This White Paper as reported by English language daily Dawn on August 22, cannot be taken as a complete report card of the Imran government’s one-year performance. For example, its total indifference to human rights conditions in the country, to health and to education of children are left out. The White Paper, as reported by Dawn, leaves out the Imran government’s failures in international relations which led to the country’s isolation in the world. It also leaves out, going by Dawn’s reporting, Pakistan’s failure so far, to satisfy the Financial Action Task Force (FATF) about the compliance of its assigned action against terrorism financing and money laundering.
The Imran government’s indifference to human rights situation was exposed in the annual report of the Human Rights Commission of Pakistan (HRCP) released in Quetta. On August 22, HRCP veteran I. A. Rehman released the report at a Press conference in the Quetta Press Club titled “State of Human Rights in 2018”. The report made five points about Baluchistan.
The five points included rigging of the July 2018 elections and violence that took 180 lives notably in Mastung and Quetta and the continuance of killing of Hazara Shias in Quetta forcing them to say put in their areas. The HRCP cited the Baloch Human Rights Organization and Human Rights Council of Baluchistan to say that at least 541 partial reports of enforced disappearances surfaced in 2018. The HRCP avoided quoting Baluch organizations like the Organization for the Baluch missing persons which openly name security agencies for the disappearances and killings. A new trend in the crime of forcible disappearances this year is the kidnapping of women and children especially from Avaran which, according to the security agencies, is the hub of militancy in Baluchistan.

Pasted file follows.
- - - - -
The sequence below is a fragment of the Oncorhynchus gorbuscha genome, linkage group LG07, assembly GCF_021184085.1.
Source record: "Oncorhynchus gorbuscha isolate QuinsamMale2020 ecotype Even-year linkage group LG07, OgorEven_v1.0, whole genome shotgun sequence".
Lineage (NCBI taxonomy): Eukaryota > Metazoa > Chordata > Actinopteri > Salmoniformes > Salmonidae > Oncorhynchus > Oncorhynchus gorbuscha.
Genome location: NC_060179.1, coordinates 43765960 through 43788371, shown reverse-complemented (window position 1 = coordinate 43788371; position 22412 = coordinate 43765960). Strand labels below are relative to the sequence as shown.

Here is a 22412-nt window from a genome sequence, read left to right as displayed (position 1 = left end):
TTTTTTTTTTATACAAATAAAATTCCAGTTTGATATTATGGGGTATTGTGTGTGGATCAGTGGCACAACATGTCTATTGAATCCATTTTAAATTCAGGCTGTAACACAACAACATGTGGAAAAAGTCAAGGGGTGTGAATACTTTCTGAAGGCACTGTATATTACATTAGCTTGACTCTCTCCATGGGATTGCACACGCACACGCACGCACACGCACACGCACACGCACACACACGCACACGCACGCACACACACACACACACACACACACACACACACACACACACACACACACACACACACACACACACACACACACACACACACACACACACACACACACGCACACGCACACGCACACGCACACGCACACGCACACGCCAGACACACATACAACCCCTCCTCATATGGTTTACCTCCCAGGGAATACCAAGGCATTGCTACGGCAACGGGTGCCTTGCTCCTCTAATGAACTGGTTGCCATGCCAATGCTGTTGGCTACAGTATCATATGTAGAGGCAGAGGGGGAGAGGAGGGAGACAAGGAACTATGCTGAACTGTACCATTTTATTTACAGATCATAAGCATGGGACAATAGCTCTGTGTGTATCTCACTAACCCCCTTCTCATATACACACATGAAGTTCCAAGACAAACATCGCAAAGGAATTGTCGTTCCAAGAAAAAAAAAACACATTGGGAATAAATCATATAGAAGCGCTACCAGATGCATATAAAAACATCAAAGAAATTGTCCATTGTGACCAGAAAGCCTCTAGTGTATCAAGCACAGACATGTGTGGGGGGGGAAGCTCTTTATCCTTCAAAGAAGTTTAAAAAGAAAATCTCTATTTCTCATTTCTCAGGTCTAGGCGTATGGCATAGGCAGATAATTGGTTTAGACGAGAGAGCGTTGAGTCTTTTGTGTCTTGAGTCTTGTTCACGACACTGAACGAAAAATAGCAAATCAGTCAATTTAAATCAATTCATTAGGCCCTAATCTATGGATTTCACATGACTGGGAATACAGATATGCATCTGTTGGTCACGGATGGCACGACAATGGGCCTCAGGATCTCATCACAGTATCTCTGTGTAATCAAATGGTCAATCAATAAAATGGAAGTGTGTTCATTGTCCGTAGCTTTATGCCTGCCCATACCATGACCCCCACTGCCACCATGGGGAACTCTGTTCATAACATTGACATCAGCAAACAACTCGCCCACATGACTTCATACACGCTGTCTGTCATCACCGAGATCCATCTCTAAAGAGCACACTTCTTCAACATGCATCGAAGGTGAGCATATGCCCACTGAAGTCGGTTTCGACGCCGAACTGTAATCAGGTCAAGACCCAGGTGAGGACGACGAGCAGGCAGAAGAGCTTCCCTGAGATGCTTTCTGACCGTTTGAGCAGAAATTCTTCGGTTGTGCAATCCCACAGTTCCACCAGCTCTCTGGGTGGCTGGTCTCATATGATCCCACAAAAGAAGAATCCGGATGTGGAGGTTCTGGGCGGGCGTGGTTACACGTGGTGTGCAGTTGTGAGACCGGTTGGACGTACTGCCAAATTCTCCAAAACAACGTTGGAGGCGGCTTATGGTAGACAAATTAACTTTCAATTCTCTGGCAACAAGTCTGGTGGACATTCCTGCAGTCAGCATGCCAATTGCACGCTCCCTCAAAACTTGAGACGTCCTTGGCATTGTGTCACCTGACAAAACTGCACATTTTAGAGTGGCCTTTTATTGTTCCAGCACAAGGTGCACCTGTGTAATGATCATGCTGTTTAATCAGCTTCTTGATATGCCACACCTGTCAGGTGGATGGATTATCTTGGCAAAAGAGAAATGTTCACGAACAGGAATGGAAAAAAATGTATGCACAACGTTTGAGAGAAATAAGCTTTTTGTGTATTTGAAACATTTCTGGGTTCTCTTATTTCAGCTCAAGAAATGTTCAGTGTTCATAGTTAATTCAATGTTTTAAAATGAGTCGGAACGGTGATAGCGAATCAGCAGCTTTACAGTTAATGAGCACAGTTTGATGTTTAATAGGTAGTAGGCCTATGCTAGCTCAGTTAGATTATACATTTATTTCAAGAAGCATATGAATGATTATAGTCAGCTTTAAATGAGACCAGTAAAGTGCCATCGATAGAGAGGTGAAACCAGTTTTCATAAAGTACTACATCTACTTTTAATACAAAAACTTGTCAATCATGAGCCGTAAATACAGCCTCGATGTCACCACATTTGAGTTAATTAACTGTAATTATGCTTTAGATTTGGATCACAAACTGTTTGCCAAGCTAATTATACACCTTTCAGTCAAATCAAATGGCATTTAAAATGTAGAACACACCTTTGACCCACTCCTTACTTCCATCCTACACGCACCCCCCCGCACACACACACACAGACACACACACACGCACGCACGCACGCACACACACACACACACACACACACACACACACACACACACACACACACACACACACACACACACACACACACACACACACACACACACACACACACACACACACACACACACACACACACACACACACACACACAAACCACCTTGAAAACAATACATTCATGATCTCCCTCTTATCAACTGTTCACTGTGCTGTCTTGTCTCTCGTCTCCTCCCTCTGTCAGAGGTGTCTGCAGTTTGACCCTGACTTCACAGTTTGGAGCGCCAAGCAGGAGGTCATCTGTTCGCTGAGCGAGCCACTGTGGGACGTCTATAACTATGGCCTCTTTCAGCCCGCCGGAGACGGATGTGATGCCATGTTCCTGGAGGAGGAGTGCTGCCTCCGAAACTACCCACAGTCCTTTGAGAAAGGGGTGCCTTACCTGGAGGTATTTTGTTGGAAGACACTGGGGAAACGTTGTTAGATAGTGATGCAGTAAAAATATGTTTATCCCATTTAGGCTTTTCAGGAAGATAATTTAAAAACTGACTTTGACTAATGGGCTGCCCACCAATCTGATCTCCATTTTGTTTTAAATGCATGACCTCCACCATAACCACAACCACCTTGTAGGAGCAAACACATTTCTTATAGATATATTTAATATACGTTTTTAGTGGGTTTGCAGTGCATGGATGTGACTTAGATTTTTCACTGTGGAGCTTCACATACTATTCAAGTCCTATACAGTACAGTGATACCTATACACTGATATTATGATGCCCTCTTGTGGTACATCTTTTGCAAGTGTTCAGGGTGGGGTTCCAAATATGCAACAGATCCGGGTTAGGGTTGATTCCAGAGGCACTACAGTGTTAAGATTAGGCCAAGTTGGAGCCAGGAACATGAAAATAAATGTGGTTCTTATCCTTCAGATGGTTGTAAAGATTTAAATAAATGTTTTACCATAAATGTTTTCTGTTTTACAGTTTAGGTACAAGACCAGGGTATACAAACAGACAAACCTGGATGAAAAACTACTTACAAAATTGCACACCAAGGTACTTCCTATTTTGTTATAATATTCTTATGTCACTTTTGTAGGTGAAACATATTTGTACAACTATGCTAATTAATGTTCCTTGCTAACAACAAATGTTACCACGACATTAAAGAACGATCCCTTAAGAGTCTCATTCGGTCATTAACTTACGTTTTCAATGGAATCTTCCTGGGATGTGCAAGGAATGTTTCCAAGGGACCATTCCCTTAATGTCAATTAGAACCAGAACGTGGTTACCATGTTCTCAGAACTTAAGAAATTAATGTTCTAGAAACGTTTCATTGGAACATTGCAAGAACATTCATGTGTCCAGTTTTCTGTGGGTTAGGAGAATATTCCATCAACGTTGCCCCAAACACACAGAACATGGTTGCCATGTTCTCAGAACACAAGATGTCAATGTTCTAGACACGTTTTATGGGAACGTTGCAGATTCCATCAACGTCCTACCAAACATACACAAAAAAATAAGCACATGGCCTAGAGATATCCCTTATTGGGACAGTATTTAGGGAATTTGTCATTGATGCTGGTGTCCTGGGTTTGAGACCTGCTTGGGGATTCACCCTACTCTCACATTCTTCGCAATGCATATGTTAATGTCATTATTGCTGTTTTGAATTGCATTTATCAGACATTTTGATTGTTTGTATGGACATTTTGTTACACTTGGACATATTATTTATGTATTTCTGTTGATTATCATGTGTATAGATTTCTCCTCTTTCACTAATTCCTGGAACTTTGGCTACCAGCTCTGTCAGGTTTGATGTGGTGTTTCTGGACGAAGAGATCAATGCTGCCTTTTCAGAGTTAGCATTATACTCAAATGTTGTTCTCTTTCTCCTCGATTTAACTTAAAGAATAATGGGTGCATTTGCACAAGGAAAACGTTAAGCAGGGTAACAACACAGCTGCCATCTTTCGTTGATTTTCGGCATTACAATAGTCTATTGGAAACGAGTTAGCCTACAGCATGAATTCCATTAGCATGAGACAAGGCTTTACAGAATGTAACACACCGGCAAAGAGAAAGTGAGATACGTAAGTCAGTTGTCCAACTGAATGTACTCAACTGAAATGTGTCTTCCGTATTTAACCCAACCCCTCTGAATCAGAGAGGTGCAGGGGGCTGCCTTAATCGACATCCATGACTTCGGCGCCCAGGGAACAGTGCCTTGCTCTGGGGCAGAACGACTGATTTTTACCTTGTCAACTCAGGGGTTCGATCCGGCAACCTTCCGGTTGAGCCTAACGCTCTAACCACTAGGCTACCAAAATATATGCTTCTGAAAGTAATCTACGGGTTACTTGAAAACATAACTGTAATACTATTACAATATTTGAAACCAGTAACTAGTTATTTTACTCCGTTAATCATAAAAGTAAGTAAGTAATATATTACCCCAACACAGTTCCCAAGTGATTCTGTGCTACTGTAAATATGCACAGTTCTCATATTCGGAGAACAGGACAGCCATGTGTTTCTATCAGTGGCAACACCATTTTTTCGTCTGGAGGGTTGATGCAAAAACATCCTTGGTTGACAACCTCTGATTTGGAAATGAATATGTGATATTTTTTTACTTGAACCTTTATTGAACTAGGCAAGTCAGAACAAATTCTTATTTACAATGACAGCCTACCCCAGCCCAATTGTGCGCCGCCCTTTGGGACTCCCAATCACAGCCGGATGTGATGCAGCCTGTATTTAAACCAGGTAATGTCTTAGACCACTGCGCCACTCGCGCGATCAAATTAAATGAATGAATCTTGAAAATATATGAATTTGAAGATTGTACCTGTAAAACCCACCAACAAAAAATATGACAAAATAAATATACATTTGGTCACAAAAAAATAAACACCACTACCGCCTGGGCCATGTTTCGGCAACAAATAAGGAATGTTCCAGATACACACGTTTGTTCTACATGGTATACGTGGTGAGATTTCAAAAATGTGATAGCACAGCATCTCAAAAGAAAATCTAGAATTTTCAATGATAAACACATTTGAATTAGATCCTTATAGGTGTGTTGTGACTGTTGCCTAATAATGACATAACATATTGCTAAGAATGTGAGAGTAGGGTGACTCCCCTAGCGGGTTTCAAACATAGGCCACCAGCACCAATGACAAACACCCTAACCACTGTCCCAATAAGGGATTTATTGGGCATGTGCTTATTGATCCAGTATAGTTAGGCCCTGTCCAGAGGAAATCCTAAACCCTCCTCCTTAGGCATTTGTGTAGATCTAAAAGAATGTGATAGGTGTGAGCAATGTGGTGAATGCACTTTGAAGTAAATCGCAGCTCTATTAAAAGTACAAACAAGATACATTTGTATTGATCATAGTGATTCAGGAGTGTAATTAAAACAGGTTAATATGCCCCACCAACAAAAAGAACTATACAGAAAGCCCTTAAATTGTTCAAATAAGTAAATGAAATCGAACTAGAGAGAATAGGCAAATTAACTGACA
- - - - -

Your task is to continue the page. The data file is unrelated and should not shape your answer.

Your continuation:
The HRCP report mentions malnutrition as a serious threat to children’s health in Baluchistan. Last year in November, the Baluchistan government had declared malnutrition emergency in the province.
It was a drama. The federal and the provincial governments know very well that the malnutrition is only the tip of the iceberg. But they don’t do enough about it. Since 71 years of annexation of Baluchistan, Pakistanis have not considered it worthwhile to develop oneness with the Baluch. The Army considers concern for Baluch as Treason. Thus at least 50 per cent children have no schools to go. Because of no clean drinking water, 80 per cent humans and animals drink stagnated rainwater. You name any disease; it is there in Baluchistan.